From the lowest low to the highest high my mother has taught me one final important lesson with her death: life doesn’t wait.
Two years ago I spent a month at my mother’s bedside watching her slowly succumb to a terrible disease: metastatic breast cancer. These were by far the hardest and darkest days of my life. As I lay by her side one thought came back to mind over and over and over… that it wasn’t right because we had made plans. We had made many plans over the years that we never saw through. We were going to go camping in Hawaii, we were going to spend her 60th birthday in Tahoe, she was going to visit Boston in the Fall, she wanted to do so many things… but life doesn’t wait.
My mom, Jane, passed away in July 2012 from breast cancer one month before her 60th birthday. My mom faced the disease twice, the second time after being cancer free for 8 years. She loved the outdoors and raised me and my brothers in the Tahoe area where she took us on countless hikes and camping trips. In 2013 I climbed Mt. Shasta for her, because I can’t think of a better way to celebrate her life than to climb to the top of one of the highest mountains in California in her name.
No tomorrow is promised to any of us, and as my mother died I promised myself that I would no longer put off the things I really wanted to do. I made a list of things I wanted to accomplish. Not a bucket list, a now list. Things that I had told myself I would do and just kept putting off to the next day, the next season, the next year. The year before my mother died I discovered the Breast Cancer Fund when I heard of their Climb Against the Odds fundraiser. I wanted to climb Mt. Shasta with this organization in honor of my mom’s survival, maybe even with her. Instead, I climbed it last year with tears gushing down my face in her memory. Check off #1 from my now list: climb a mountain worth climbing.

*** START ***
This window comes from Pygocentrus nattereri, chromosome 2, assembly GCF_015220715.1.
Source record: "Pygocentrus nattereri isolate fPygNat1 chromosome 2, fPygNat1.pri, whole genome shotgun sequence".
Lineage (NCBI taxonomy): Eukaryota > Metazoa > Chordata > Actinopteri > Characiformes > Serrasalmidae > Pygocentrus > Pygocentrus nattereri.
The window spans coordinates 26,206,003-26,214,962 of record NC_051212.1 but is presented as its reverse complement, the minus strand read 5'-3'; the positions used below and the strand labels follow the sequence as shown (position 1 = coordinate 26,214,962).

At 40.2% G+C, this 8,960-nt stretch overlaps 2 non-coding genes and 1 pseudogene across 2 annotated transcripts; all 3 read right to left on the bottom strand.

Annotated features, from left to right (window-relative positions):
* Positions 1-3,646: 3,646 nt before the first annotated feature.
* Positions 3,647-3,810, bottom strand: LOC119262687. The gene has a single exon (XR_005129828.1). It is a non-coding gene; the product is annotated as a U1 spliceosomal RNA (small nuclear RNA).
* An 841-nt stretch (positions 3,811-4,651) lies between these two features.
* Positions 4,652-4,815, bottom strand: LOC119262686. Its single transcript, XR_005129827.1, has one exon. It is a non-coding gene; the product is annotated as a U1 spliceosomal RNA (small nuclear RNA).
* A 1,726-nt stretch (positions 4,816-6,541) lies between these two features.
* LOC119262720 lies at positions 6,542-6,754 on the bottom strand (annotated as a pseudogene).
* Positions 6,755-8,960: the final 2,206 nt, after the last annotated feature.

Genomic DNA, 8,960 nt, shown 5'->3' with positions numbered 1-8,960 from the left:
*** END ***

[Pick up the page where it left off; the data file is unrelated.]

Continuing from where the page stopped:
And so with her death my mom took me from the lowest low of my life to the highest peak: 14,159 ft. to be exact. Standing on top of Mt. Shasta in 2013 was cathartic. The Breast Cancer Fund gave me more than a neat experience, they dragged me out of the darkest period of my life and showed me how bright life can be again through the solidarity of the 30 other people that climbed with me that day, people with stories just like mine. I can’t thank this organization enough for that experience. They really are more than a non-profit organization; they are a support family, one that I am very happy to have found.
This experience also brought me to realize a second item on my now list: be more involved with a non-profit I believe in. I’m extremely proud to be supporting this organization in the first annual mountain climb on the east coast: Peaks for Prevention. Together with more than 60 hikers I will summit Mt. Washington this September 5th. Mt. Washington is the tallest peak on the east coast coming in at 6,288 ft. All the climbers have stories like mine – they have or know someone who has faced cancer. As a team leader on this climb I will welcome them to this family and help them find the strength and solidarity that I found in my climb.
Each member of this climb has committed to raise $628, symbolic of the height of the mountain. All funds raised go to the efforts of the Breast Cancer Fund to prevent breast cancer by fighting to remove toxic chemicals from our products and environment and raise awareness of environmental contributors to this disease. I truly believe in the mission of this organization and encourage you to visit their website to learn more about what they support and how you can reduce the risk of cancer in your life.
I am so grateful to everyone who supported my 2013 Mt. Shasta climb and hope that you are able to support this new endeavor. To donate to my climb please visit http://prevention.breastcancerfund.org/goto/kmwinchell. Please forward my story to anyone you think may be interested in donating or climbing with us!